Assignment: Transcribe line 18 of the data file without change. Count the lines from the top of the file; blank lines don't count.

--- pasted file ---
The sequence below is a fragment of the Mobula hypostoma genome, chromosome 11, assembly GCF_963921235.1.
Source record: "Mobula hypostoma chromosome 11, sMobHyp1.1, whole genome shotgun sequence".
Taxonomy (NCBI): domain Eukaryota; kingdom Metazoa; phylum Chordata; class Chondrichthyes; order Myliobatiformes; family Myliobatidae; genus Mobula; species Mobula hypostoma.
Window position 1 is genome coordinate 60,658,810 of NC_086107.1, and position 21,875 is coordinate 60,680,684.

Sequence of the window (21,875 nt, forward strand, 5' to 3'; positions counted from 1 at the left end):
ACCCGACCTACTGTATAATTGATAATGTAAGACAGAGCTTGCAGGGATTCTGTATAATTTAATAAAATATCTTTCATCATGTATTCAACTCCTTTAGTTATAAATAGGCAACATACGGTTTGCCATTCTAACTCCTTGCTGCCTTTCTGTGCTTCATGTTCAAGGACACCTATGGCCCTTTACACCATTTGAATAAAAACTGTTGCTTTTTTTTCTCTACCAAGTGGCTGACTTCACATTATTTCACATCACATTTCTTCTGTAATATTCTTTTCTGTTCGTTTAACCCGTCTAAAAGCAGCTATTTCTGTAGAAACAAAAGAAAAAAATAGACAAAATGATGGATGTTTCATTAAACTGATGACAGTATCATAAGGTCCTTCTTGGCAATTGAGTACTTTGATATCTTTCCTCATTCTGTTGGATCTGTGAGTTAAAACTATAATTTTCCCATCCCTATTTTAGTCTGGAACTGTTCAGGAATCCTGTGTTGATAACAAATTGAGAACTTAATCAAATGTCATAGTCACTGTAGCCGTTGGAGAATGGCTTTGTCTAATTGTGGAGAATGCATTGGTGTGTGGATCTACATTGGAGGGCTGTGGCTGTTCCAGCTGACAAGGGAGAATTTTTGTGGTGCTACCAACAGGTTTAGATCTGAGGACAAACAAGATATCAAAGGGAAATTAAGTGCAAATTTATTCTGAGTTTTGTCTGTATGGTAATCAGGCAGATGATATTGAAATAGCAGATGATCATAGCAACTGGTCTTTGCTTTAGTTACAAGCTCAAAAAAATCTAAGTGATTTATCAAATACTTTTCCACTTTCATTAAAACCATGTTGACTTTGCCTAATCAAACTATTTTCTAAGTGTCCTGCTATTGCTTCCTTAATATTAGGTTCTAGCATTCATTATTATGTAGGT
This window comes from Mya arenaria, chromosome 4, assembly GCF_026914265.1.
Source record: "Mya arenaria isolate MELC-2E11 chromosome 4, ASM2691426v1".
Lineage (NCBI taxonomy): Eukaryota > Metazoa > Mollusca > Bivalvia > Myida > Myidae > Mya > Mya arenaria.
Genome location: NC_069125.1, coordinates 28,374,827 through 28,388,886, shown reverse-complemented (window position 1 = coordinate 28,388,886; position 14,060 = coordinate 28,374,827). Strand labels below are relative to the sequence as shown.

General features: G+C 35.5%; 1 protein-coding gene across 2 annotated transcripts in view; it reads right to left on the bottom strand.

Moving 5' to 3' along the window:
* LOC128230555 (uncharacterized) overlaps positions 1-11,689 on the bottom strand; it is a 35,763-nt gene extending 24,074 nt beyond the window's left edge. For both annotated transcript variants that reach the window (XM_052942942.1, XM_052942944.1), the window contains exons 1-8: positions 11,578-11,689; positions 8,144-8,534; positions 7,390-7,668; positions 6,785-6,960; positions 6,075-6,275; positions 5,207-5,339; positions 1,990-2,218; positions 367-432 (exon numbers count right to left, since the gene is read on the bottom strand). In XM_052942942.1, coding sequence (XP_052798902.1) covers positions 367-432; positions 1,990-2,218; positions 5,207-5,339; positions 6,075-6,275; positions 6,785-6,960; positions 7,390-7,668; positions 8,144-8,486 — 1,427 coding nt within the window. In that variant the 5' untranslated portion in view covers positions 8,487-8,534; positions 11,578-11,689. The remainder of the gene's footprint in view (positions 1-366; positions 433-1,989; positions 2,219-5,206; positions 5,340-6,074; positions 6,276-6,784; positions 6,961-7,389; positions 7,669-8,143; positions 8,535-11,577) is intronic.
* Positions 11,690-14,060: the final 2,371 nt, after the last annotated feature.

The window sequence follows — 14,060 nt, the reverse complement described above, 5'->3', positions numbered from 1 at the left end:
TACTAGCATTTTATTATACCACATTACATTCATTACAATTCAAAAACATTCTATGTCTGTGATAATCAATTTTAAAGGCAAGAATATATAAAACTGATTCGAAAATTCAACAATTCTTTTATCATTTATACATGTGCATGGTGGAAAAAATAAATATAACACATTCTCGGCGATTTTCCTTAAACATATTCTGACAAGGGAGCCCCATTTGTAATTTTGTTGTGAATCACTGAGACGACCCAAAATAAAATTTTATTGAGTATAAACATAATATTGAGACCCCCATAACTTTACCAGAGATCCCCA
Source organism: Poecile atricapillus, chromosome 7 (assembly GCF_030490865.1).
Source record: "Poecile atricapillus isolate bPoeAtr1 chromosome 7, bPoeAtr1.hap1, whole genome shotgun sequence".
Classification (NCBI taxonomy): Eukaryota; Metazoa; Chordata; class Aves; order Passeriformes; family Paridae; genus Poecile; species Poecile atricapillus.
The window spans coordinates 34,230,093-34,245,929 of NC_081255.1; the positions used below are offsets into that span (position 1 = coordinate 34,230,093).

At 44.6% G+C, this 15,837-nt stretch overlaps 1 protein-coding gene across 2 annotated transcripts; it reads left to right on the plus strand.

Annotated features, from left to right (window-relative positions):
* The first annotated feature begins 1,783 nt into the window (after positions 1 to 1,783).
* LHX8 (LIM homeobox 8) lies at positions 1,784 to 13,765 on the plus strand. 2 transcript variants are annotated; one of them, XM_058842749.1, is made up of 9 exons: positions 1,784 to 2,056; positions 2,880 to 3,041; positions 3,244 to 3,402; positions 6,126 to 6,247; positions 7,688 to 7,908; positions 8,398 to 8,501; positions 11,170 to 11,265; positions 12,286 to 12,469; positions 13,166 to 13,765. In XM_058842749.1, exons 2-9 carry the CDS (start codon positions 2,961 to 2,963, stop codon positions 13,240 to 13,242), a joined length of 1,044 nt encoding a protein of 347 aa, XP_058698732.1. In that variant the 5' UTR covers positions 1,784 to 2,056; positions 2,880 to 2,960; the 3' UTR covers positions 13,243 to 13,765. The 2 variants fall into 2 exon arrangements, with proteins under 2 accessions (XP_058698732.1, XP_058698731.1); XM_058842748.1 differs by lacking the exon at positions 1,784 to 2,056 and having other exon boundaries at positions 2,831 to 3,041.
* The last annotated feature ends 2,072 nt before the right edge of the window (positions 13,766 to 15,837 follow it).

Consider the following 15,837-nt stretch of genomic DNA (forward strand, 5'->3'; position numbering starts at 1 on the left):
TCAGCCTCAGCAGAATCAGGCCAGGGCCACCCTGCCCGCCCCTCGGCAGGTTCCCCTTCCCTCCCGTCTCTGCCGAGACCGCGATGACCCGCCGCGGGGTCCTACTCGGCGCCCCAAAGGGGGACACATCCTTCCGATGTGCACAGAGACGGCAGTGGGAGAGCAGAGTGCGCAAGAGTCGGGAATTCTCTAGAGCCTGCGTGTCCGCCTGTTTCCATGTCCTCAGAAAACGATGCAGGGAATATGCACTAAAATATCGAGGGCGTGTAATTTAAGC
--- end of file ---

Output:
Source record: "Poecile atricapillus isolate bPoeAtr1 chromosome 7, bPoeAtr1.hap1, whole genome shotgun sequence".